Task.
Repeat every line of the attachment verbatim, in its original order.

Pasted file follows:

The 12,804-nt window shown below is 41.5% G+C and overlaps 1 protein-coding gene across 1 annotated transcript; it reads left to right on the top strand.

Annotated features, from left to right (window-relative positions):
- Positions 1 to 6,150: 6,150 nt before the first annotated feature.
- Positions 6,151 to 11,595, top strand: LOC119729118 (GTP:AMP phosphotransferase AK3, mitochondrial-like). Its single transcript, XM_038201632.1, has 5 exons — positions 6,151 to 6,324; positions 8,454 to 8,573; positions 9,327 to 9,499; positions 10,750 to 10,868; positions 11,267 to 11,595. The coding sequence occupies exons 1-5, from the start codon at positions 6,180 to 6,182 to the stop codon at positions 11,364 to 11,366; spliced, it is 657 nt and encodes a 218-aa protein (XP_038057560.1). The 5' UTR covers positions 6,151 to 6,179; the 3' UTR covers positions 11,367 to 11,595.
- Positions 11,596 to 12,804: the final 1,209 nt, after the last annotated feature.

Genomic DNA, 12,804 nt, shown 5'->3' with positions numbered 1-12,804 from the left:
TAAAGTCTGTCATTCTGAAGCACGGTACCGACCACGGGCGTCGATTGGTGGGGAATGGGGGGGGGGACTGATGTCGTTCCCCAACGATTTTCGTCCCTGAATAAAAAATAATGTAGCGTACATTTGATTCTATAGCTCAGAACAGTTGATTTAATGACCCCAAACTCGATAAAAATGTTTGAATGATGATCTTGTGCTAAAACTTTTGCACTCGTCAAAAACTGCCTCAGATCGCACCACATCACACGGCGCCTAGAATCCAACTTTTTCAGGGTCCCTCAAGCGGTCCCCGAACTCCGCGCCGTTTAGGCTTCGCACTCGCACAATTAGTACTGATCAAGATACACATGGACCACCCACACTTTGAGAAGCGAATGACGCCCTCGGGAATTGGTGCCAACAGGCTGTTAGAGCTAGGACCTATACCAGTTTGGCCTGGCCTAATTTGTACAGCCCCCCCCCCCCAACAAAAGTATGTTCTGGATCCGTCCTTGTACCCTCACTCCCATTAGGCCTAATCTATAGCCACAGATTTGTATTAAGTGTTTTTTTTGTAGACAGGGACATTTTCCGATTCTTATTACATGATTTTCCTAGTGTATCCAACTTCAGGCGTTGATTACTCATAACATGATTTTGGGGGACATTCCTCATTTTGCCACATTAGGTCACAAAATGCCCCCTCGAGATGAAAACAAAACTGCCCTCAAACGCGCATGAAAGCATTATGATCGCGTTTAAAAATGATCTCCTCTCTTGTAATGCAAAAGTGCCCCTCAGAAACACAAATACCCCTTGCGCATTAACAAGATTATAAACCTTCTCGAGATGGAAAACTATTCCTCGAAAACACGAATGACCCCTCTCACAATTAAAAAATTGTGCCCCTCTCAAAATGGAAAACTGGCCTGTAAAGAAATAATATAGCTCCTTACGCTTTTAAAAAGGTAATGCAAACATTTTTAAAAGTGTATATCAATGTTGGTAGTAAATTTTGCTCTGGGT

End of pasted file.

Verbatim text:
The 12,804-nt window shown below is 41.5% G+C and overlaps 1 protein-coding gene across 1 annotated transcript; it reads left to right on the top strand.

Annotated features, from left to right (window-relative positions):
- Positions 1 to 6,150: 6,150 nt before the first annotated feature.
- Positions 6,151 to 11,595, top strand: LOC119729118 (GTP:AMP phosphotransferase AK3, mitochondrial-like). Its single transcript, XM_038201632.1, has 5 exons — positions 6,151 to 6,324; positions 8,454 to 8,573; positions 9,327 to 9,499; positions 10,750 to 10,868; positions 11,267 to 11,595. The coding sequence occupies exons 1-5, from the start codon at positions 6,180 to 6,182 to the stop codon at positions 11,364 to 11,366; spliced, it is 657 nt and encodes a 218-aa protein (XP_038057560.1). The 5' UTR covers positions 6,151 to 6,179; the 3' UTR covers positions 11,367 to 11,595.
- Positions 11,596 to 12,804: the final 1,209 nt, after the last annotated feature.

Genomic DNA, 12,804 nt, shown 5'->3' with positions numbered 1-12,804 from the left:
TAAAGTCTGTCATTCTGAAGCACGGTACCGACCACGGGCGTCGATTGGTGGGGAATGGGGGGGGGGACTGATGTCGTTCCCCAACGATTTTCGTCCCTGAATAAAAAATAATGTAGCGTACATTTGATTCTATAGCTCAGAACAGTTGATTTAATGACCCCAAACTCGATAAAAATGTTTGAATGATGATCTTGTGCTAAAACTTTTGCACTCGTCAAAAACTGCCTCAGATCGCACCACATCACACGGCGCCTAGAATCCAACTTTTTCAGGGTCCCTCAAGCGGTCCCCGAACTCCGCGCCGTTTAGGCTTCGCACTCGCACAATTAGTACTGATCAAGATACACATGGACCACCCACACTTTGAGAAGCGAATGACGCCCTCGGGAATTGGTGCCAACAGGCTGTTAGAGCTAGGACCTATACCAGTTTGGCCTGGCCTAATTTGTACAGCCCCCCCCCCCCAACAAAAGTATGTTCTGGATCCGTCCTTGTACCCTCACTCCCATTAGGCCTAATCTATAGCCACAGATTTGTATTAAGTGTTTTTTTTGTAGACAGGGACATTTTCCGATTCTTATTACATGATTTTCCTAGTGTATCCAACTTCAGGCGTTGATTACTCATAACATGATTTTGGGGGACATTCCTCATTTTGCCACATTAGGTCACAAAATGCCCCCTCGAGATGAAAACAAAACTGCCCTCAAACGCGCATGAAAGCATTATGATCGCGTTTAAAAATGATCTCCTCTCTTGTAATGCAAAAGTGCCCCTCAGAAACACAAATACCCCTTGCGCATTAACAAGATTATAAACCTTCTCGAGATGGAAAACTATTCCTCGAAAACACGAATGACCCCTCTCACAATTAAAAAATTGTGCCCCTCTCAAAATGGAAAACTGGCCTGTAAAGAAATAATATAGCTCCTTACGCTTTTAAAAAGGTAATGCAAACATTTTTAAAAGTGTATATCAATGTTGGTAGTAAATTTTGCTCTGGGT